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Third Cultures

While  human rights  can be widely agreed upon in principle and this enables cooperation among the many countries that have promised to uphold the  Universal Declaration of Human Rights , disagreement often arises about how to implement rights in practice. In some parts of Asia, for instance, many people feel that economic security, including the right to have a job or a home, is more important than the right to engage in free speech or political activity. Many Europeans, on the other hand, would argue that economic security depends on the right to speak freely or take part in political activities.  When it comes to  language rights , there is an even wider spread of opinion. Like human rights, language rights can be personal, because everyone's individual experience of learning and using languages is different. On the other hand, language is a community rather than an individual activity, so when we discuss language rights we tend to think of the rights of communities. B
Recent posts

Legal translation and legal transparency

Nearly three years ago the problems of bilingual law were discussed on   (2016.5.26). In general, lawyers and judges prefer to deal with cases in one language, even if they themselves speak several, as they fear that ambiguities may arise when different languages are used. So most legal systems work monolingually, with translation and interpreting to produce official records in the official language. Asia, however, has several legal systems where more than one language is used. Bilingual legal systems often result from the introduction of a local language in countries where the law was previously administered in a colonial language. Hence Bangladesh, Hong Kong, Malaysia, Sri Lanka and many Indian States allow the use of Bangla, Chinese, Malay, Sinhala or Tamil, or various Indian State languages in court alongside English. Macao and Timor Leste allow Chinese and Tetun respectively to be used alongside Portuguese. Why didn't these co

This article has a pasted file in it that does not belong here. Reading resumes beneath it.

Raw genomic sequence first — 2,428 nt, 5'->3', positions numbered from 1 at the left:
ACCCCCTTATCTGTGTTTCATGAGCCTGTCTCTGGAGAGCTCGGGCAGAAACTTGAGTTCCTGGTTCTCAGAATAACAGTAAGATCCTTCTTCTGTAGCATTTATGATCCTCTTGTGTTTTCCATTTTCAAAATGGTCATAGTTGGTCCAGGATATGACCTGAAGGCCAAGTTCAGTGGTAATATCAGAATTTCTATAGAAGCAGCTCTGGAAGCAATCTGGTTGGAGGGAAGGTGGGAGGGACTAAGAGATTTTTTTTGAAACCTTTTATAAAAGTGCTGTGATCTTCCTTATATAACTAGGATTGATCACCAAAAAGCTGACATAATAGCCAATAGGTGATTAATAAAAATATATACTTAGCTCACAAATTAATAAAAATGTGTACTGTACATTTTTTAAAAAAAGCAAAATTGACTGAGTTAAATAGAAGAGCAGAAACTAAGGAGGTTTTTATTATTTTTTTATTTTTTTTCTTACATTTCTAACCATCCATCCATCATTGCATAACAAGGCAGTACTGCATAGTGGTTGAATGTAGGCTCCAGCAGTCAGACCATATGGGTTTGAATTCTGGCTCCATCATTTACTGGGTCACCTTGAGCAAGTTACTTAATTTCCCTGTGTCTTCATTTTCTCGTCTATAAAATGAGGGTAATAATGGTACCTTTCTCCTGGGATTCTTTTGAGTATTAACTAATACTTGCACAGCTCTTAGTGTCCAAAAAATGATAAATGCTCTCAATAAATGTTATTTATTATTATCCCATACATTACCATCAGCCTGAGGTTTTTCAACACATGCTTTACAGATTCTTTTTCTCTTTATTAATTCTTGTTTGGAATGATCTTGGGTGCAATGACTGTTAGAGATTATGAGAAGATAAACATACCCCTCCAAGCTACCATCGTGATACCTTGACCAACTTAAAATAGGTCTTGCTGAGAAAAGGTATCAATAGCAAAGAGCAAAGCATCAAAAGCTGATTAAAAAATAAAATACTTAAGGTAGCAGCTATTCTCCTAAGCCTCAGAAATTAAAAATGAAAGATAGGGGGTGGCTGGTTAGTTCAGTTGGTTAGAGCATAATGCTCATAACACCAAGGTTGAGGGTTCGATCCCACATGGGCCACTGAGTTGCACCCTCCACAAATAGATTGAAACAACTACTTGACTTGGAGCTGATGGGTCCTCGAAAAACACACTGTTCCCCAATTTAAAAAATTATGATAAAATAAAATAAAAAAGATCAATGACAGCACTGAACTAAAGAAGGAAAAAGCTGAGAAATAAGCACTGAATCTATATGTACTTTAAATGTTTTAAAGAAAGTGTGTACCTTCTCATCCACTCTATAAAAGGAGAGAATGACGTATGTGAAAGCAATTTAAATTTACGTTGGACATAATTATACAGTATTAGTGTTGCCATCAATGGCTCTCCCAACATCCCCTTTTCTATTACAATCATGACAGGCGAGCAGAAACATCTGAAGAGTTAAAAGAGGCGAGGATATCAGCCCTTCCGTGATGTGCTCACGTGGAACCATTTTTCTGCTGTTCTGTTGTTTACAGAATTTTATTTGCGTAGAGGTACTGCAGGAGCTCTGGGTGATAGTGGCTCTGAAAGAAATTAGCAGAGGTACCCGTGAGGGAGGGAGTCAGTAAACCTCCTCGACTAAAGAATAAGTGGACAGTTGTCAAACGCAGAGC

Romanisation in Kazakhstan and beyond

A few years ago (2012.12.26) reported on plans in Kazakhstan to switch from writing Kazakh in the Russian-based Cyrillic alphabet to the Latin-based Roman alphabet . This Central Asian nation now seems to be pushing ahead with those plans. 77 year-old President Nursultan Nazarbayev, who has ruled since independence from the Soviet Union in 1990, is especially keen on romanisation and put his National Commission for the Modernisation of Society in charge of it. When countries choose a writing system for languages that were previously unwritten, or decide to change the existing system, there are usually political and economic reasons as well as linguistic and educational ones. It seems Nazarbayev would like to move away from Russian influence, even though Russian continues to be an official language alongside Kazakh and is still understood by most people. But in which direction does he want to go? One possibility is Turk